Energy in Nepal

From Wikipedia, the free encyclopedia
Jump to navigation Jump to search
Middle Marshyandi Hydroelectricity Dam, Udipur

Nepal had a total primary energy supply (TPES) of 10.29 Mtoe in 2012.[1] Electricity consumption was 3.57 TWh. Most of this primary energy (about 80%) represents solid biofuels used in the residential sector (for heating, cooking etc.).[1] About 23% of the electricity is imported, with the rest almost completely supplied by hydroelectricity.

Nepal has no known major oil, gas, or coal reserves,[2] and its position in the Himalayas makes it hard to reach remote communities. Consequently, most Nepali citizens have historically met their energy needs with biomass, human labor, imported kerosene, and/or traditional vertical axis water mills. Energy consumption per capita is thus low, at one-third the average for Asia as a whole and less than one-fifth of the world average.

The country has considerable hydroelectricity potential.[3] The commercially viable potential is estimated at about 44 GW from 66 hydropower sites.[2]

In 2010, the electrification rate was only 53% (leaving 12.5 million people without electricity) and 76% depended on wood for cooking. With about 1 toe for every $1,000 of GDP, Nepal has the poorest energy intensity among all south Asian countries. The country has therefore very large energy efficiency potential.[1]

Oil products[edit]

Petroleum is the second largest energy fuel in Nepal after firewood and accounts for 11% of primary energy consumption in the country.[1] All petroleum products are imported from India.

At the moment, the import of petroleum products is transacted exclusively between the Nepal Oil Corporation and the Indian Oil Corporation.[4] 75% of the imports are diesel, kerosene and gasoline. Due to the high energy demand in the country, the dependence on petroleum imports is increasing. More than 62% of the petroleum products are used in the transportation sector. Besides that, petroleum products constitute important energy sources for cooking purposes in households.


Biomass is by far the most important primary energy source in Nepal. Biomass comprises wood, agricultural residues and dung. About 95% of the biomass is used for cooking and heating purposes in households.


Farming system in Nepal is heavily dependent on livestock, with at least 1.2 million households owning cattle and buffalo. The technical biogas potential is therefore high and is estimated to be at least one million household-size plants, 57 percent located in the Terai plains, 37 percent in the hills and 6 percent in remote hills.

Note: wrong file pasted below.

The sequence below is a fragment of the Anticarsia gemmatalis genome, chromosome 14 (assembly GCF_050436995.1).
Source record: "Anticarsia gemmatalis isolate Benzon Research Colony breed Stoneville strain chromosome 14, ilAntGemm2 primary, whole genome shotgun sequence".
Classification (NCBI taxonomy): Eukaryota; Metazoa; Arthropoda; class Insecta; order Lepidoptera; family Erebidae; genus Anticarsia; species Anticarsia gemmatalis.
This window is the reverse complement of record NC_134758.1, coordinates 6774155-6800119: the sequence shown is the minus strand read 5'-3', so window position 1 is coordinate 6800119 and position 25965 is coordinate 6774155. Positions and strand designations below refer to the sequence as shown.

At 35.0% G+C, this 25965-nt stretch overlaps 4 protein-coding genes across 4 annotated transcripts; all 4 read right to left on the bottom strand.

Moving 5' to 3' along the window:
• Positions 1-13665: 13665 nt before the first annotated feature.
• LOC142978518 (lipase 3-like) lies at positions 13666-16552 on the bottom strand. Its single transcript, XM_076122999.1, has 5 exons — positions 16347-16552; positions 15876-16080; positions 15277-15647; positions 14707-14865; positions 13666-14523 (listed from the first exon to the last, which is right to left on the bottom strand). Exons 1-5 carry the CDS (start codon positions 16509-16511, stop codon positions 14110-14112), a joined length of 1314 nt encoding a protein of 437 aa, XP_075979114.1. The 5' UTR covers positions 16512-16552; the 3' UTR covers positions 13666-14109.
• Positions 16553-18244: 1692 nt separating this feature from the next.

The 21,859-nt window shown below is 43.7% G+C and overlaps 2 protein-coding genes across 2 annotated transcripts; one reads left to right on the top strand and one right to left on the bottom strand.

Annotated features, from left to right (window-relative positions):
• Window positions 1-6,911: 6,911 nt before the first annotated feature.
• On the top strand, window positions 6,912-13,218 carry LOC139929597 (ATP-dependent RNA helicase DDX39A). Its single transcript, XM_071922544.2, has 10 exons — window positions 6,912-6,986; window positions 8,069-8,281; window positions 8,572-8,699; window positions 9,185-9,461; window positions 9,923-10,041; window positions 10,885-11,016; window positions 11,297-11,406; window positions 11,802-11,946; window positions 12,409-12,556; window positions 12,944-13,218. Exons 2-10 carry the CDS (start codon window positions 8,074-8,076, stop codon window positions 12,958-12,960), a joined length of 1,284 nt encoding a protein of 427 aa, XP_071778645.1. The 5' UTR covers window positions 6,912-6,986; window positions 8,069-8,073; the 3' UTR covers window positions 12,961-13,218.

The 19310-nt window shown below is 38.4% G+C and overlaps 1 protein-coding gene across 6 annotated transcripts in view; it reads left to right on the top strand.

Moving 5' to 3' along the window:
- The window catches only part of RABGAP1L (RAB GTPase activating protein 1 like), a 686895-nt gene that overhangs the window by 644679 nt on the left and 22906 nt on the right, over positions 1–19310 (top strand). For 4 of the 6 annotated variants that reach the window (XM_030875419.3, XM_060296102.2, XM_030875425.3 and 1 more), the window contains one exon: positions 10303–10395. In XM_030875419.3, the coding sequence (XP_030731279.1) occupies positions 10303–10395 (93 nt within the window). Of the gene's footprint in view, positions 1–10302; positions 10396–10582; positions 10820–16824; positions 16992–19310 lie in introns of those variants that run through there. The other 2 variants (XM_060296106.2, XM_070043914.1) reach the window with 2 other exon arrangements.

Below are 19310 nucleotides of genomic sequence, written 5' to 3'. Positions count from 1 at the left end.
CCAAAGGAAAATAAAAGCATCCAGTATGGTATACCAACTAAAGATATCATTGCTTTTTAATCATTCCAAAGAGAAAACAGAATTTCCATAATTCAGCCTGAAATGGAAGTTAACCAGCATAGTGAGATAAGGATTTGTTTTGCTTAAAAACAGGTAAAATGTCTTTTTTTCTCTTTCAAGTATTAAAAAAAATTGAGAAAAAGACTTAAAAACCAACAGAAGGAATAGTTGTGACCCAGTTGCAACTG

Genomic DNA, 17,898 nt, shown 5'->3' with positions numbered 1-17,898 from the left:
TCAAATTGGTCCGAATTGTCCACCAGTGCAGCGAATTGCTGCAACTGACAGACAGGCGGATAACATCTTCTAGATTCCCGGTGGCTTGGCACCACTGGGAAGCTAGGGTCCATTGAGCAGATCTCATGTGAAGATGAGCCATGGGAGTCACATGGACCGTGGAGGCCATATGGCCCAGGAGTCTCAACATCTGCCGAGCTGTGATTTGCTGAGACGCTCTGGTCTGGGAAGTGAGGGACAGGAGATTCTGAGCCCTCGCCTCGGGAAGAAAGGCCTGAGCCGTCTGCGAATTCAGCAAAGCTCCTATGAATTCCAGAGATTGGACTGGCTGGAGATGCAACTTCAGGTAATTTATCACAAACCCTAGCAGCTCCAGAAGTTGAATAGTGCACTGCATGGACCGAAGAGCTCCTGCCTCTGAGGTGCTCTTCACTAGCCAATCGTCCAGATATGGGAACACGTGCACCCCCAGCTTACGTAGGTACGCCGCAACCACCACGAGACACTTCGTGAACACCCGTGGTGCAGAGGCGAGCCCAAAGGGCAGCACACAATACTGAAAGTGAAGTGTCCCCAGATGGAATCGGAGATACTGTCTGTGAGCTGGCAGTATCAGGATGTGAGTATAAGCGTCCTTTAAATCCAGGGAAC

According to Nepal's Alternative Energy Promotion Centre, as of July 2011, 241,920 biogas plants were installed in more than 2,800 Village Development Committees and in all 75 Districts under their Biogas Support Program.[5]

Renewable energy[edit]

Renewable energy in Nepal comes from hydropower, solar energy, biomass, biogas, and wind energy.[6]

Nepal installed hydropower capacity is at 1,016 megawatts (MW), providing most of the country's grid-connected electricity generation.[7] The potential for economically viable hydropower in Nepal is estimated at 40,000 MW.[8]

See also[edit]


  1. ^ a b c d "Nepal". International Energy Agency (IEA). Retrieved 16 November 2015.
  2. ^ a b "Nepal". USAID South Asia Regional Initiative for Energy Integration (SARI/EI). Archived from the original on 25 April 2012. Retrieved 16 November 2015.
  3. ^ Kaini, Prakash; Annandale, George (January 11, 2019). "The Way Forward for Nepal's Hydropower Development". Hydro Review. Retrieved 2019-08-29.
  4. ^ "About us". Nepal Oil Corporation. Retrieved 19 November 2015.
  5. ^ "Installed biogas plants". Alternative Energy Promotion Centre (AEPC). Retrieved 19 November 2015.
  6. ^ "Renewable energy: Huge potentials". The Himalayan Times. 2017-10-05. Retrieved 2019-08-29.
  7. ^ "Nepal". International Hydropower Association. Retrieved 2019-08-30.
  8. ^ "Nepal Hydropower Development Program | Fact Sheet | Nepal | U.S. Agency for International Development". USAID. 2018-03-26. Retrieved 2019-08-30.